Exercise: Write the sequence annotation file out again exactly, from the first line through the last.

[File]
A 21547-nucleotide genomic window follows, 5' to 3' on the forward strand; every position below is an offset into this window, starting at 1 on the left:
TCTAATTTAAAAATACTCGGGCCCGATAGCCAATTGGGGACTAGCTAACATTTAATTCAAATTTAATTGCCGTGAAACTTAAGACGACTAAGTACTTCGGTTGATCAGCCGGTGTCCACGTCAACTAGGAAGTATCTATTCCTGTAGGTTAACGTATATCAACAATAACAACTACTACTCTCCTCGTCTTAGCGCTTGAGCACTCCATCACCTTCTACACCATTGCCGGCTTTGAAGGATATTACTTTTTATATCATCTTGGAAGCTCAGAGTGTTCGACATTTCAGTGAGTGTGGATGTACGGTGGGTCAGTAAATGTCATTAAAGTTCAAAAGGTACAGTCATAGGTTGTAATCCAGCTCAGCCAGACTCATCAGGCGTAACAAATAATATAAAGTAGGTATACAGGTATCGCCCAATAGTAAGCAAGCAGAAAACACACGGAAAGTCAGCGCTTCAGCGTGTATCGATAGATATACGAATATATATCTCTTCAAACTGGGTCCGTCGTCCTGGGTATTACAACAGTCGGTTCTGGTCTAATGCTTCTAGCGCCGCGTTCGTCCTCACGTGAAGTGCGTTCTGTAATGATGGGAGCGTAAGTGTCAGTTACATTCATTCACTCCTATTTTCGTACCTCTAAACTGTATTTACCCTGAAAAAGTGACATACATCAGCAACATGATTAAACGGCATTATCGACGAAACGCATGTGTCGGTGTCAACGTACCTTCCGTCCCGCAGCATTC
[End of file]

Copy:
A 21547-nucleotide genomic window follows, 5' to 3' on the forward strand; every position below is an offset into this window, starting at 1 on the left:
TCTAATTTAAAAATACTCGGGCCCGATAGCCAATTGGGGACTAGCTAACATTTAATTCAAATTTAATTGCCGTGAAACTTAAGACGACTAAGTACTTCGGTTGATCAGCCGGTGTCCACGTCAACTAGGAAGTATCTATTCCTGTAGGTTAACGTATATCAACAATAACAACTACTACTCTCCTCGTCTTAGCGCTTGAGCACTCCATCACCTTCTACACCATTGCCGGCTTTGAAGGATATTACTTTTTATATCATCTTGGAAGCTCAGAGTGTTCGACATTTCAGTGAGTGTGGATGTACGGTGGGTCAGTAAATGTCATTAAAGTTCAAAAGGTACAGTCATAGGTTGTAATCCAGCTCAGCCAGACTCATCAGGCGTAACAAATAATATAAAGTAGGTATACAGGTATCGCCCAATAGTAAGCAAGCAGAAAACACACGGAAAGTCAGCGCTTCAGCGTGTATCGATAGATATACGAATATATATCTCTTCAAACTGGGTCCGTCGTCCTGGGTATTACAACAGTCGGTTCTGGTCTAATGCTTCTAGCGCCGCGTTCGTCCTCACGTGAAGTGCGTTCTGTAATGATGGGAGCGTAAGTGTCAGTTACATTCATTCACTCCTATTTTCGTACCTCTAAACTGTATTTACCCTGAAAAAGTGACATACATCAGCAACATGATTAAACGGCATTATCGACGAAACGCATGTGTCGGTGTCAACGTACCTTCCGTCCCGCAGCATTC